Making fistula history

Having a child is one of the most fulfilling and rewarding of all human experiences.  And yet for some women, especially those in the developing world, elation and hope can turn to pain and misery as they find themselves suffering from a little discussed, very painful and distressing condition called fistula.

Essentially, an obstetric fistula is a hole between the vagina and rectum or bladder that is caused by prolonged obstructed labour when emergency care is unavailable, causing either faecal or urinary incontinence or both.

Fortunately, the condition has been virtually eradicated in developed countries. However, this is not the case in developing countries.  The United Nations Population Fund (UNFPA) estimates that 3,000 new cases of obstetric fistula occur annually in Kenya alone. The persistent smell of constantly leaking urine and faeces means that obstetric fistula sufferers are often stigmatised.

Their husbands might reject them and send them back to their families who, in many cases, don’t want anything to do with them either.  Women with the condition are often ostracised by their villages and their communities. They’re also often denied access to education and employment, which means that they live in isolation and poverty.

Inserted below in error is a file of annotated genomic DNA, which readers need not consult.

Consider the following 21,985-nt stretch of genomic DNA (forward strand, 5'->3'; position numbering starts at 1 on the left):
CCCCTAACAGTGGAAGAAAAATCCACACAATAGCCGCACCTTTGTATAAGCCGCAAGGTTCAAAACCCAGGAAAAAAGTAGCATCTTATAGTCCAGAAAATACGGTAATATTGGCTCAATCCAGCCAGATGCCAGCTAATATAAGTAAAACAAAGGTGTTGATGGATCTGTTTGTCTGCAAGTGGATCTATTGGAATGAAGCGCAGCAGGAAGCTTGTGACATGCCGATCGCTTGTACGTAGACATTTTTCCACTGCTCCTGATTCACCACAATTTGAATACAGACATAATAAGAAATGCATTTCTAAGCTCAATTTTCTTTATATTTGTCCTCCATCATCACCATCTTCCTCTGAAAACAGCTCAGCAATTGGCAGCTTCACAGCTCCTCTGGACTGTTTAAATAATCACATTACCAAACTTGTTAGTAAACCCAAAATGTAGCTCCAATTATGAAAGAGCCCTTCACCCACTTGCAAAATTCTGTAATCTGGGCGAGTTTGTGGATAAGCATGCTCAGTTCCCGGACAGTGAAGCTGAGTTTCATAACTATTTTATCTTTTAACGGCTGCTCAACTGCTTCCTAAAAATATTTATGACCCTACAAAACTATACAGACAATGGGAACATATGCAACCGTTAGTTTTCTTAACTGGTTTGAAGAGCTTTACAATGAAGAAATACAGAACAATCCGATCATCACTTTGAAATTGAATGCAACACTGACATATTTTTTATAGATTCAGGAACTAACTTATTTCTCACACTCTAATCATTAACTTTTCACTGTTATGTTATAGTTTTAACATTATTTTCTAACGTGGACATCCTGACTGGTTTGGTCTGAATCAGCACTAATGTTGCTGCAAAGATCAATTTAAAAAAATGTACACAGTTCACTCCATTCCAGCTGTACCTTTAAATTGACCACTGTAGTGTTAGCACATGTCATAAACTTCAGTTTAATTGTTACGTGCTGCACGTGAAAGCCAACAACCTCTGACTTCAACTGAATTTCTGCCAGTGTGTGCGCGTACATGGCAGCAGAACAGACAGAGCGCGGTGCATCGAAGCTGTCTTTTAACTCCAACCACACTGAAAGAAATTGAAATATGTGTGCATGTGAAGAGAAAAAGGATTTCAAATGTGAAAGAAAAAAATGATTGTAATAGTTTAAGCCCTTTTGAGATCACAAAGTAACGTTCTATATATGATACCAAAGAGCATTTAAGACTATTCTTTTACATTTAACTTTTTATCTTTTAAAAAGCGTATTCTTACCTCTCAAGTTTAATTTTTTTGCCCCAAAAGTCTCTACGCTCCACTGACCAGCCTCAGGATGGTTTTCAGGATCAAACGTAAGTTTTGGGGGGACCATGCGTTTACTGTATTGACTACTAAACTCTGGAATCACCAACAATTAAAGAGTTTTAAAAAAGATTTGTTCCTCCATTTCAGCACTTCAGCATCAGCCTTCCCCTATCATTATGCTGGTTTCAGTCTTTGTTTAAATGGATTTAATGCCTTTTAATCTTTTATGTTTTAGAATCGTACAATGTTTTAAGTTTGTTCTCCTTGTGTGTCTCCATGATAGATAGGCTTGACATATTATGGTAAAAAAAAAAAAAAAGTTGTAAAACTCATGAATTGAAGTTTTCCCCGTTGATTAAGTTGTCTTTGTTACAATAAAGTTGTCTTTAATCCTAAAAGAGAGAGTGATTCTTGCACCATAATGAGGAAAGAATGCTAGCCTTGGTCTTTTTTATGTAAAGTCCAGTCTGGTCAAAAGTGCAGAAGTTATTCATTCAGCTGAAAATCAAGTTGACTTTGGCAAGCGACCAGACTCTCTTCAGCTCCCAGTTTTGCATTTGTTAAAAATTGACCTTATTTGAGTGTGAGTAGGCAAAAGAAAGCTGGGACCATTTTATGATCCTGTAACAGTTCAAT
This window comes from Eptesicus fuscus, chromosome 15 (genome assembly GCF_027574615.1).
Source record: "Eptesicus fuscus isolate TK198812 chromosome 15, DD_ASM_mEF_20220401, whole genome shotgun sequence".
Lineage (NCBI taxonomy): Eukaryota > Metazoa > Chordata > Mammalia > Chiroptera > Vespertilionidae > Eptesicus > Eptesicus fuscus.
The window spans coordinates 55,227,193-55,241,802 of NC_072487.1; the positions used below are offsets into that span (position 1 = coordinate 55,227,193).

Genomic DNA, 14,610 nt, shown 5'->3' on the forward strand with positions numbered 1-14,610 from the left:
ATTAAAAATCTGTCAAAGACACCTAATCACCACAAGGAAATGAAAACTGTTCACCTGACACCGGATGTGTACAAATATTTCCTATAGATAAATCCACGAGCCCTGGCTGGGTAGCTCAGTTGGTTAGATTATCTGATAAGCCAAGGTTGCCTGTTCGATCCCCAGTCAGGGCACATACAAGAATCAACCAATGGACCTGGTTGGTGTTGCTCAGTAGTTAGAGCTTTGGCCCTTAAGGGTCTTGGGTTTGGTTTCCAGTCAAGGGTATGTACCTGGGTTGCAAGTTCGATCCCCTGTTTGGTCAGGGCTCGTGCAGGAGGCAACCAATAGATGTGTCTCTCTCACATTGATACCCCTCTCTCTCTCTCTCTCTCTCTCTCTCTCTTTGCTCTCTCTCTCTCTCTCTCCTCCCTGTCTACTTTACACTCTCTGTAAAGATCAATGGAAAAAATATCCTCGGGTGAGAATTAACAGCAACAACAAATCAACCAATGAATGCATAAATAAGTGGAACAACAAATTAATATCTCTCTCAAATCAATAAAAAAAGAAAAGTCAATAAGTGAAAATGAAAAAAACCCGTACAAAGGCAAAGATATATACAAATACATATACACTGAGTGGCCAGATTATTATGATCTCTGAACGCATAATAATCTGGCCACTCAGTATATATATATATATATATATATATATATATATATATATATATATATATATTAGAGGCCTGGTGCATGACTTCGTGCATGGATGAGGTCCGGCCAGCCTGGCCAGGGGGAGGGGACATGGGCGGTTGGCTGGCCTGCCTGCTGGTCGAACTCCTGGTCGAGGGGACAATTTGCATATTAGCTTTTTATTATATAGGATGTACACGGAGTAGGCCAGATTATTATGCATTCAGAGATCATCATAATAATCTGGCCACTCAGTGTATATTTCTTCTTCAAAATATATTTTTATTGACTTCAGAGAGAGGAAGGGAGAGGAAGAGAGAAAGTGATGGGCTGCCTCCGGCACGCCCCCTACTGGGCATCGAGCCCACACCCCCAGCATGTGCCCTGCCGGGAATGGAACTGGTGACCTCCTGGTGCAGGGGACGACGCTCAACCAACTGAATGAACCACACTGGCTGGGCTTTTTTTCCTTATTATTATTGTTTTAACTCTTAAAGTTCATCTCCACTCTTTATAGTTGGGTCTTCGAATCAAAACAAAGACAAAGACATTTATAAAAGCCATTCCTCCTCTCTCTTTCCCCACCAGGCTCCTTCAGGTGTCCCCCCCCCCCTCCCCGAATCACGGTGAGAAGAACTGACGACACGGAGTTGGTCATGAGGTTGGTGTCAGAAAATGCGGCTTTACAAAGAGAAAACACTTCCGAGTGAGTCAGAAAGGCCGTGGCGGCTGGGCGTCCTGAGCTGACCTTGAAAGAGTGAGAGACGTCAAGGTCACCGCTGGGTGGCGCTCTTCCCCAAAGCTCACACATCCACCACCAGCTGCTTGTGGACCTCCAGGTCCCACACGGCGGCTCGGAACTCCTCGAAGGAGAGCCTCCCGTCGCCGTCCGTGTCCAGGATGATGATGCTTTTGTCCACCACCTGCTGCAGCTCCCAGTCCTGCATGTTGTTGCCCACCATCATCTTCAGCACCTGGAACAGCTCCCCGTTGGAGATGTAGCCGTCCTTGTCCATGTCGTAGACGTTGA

Action on Fistula™ is a pioneering programme which by May this year, had transformed the lives of 3,666 women in Kenya who were suffering with obstetric fistula.  Launched in 2014, thanks to a grant given to the Fistula Foundation by Astellas Pharma Europe Ltd, an affiliate of Astellas Pharma Inc, Action on Fistula wants to help more than 4,500 women to access fistula treatment by 2020.

The first phase of Action on Fistula ran from 2014 to 2017, with Astellas contributing €1.5 million to the Fistula Foundation via a grant to set up and run the programme. Action on Fistula was highly commended at the PMLiVE Awards 2015 as well as winning ‘Excellence in CSR’ at the Communiqué Awards.

Action on Fistula is based on an innovative, integrated programme that allows surgeons, outreach workers and hospitals to share resources and information so that they can treat women more effectively and do so with the highest levels of care.